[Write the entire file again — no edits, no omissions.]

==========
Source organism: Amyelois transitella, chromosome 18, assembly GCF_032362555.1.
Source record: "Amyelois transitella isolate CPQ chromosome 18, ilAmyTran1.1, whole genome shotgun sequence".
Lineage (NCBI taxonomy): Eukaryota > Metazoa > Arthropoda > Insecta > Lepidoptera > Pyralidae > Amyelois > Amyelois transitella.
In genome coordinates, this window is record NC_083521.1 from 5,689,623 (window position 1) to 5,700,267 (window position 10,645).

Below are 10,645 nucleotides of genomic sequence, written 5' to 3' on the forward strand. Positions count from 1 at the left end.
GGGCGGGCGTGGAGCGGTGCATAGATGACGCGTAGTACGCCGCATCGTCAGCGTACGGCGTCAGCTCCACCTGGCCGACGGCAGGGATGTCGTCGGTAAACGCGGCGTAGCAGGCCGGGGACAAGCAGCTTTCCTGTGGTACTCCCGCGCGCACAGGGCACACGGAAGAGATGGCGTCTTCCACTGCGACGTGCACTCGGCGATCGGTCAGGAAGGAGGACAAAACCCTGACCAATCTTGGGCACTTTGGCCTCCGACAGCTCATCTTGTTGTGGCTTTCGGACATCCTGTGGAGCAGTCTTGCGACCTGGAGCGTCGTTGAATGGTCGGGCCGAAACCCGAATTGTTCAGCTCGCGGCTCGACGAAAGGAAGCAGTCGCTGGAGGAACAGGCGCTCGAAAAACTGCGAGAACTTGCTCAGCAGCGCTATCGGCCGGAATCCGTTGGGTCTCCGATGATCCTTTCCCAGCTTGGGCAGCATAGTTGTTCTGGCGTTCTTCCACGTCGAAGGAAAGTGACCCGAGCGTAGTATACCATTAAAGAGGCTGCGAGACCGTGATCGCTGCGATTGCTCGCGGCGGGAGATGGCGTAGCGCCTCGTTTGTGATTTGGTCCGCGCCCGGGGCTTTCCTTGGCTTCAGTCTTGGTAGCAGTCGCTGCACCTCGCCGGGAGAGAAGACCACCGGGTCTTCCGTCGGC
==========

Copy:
Source organism: Amyelois transitella, chromosome 18, assembly GCF_032362555.1.
Source record: "Amyelois transitella isolate CPQ chromosome 18, ilAmyTran1.1, whole genome shotgun sequence".
Lineage (NCBI taxonomy): Eukaryota > Metazoa > Arthropoda > Insecta > Lepidoptera > Pyralidae > Amyelois > Amyelois transitella.
In genome coordinates, this window is record NC_083521.1 from 5,689,623 (window position 1) to 5,700,267 (window position 10,645).

Below are 10,645 nucleotides of genomic sequence, written 5' to 3' on the forward strand. Positions count from 1 at the left end.
GGGCGGGCGTGGAGCGGTGCATAGATGACGCGTAGTACGCCGCATCGTCAGCGTACGGCGTCAGCTCCACCTGGCCGACGGCAGGGATGTCGTCGGTAAACGCGGCGTAGCAGGCCGGGGACAAGCAGCTTTCCTGTGGTACTCCCGCGCGCACAGGGCACACGGAAGAGATGGCGTCTTCCACTGCGACGTGCACTCGGCGATCGGTCAGGAAGGAGGACAAAACCCTGACCAATCTTGGGCACTTTGGCCTCCGACAGCTCATCTTGTTGTGGCTTTCGGACATCCTGTGGAGCAGTCTTGCGACCTGGAGCGTCGTTGAATGGTCGGGCCGAAACCCGAATTGTTCAGCTCGCGGCTCGACGAAAGGAAGCAGTCGCTGGAGGAACAGGCGCTCGAAAAACTGCGAGAACTTGCTCAGCAGCGCTATCGGCCGGAATCCGTTGGGTCTCCGATGATCCTTTCCCAGCTTGGGCAGCATAGTTGTTCTGGCGTTCTTCCACGTCGAAGGAAAGTGACCCGAGCGTAGTATACCATTAAAGAGGCTGCGAGACCGTGATCGCTGCGATTGCTCGCGGCGGGAGATGGCGTAGCGCCTCGTTTGTGATTTGGTCCGCGCCCGGGGCTTTCCTTGGCTTCAGTCTTGGTAGCAGTCGCTGCACCTCGCCGGGAGAGAAGACCACCGGGTCTTCCGTCGGC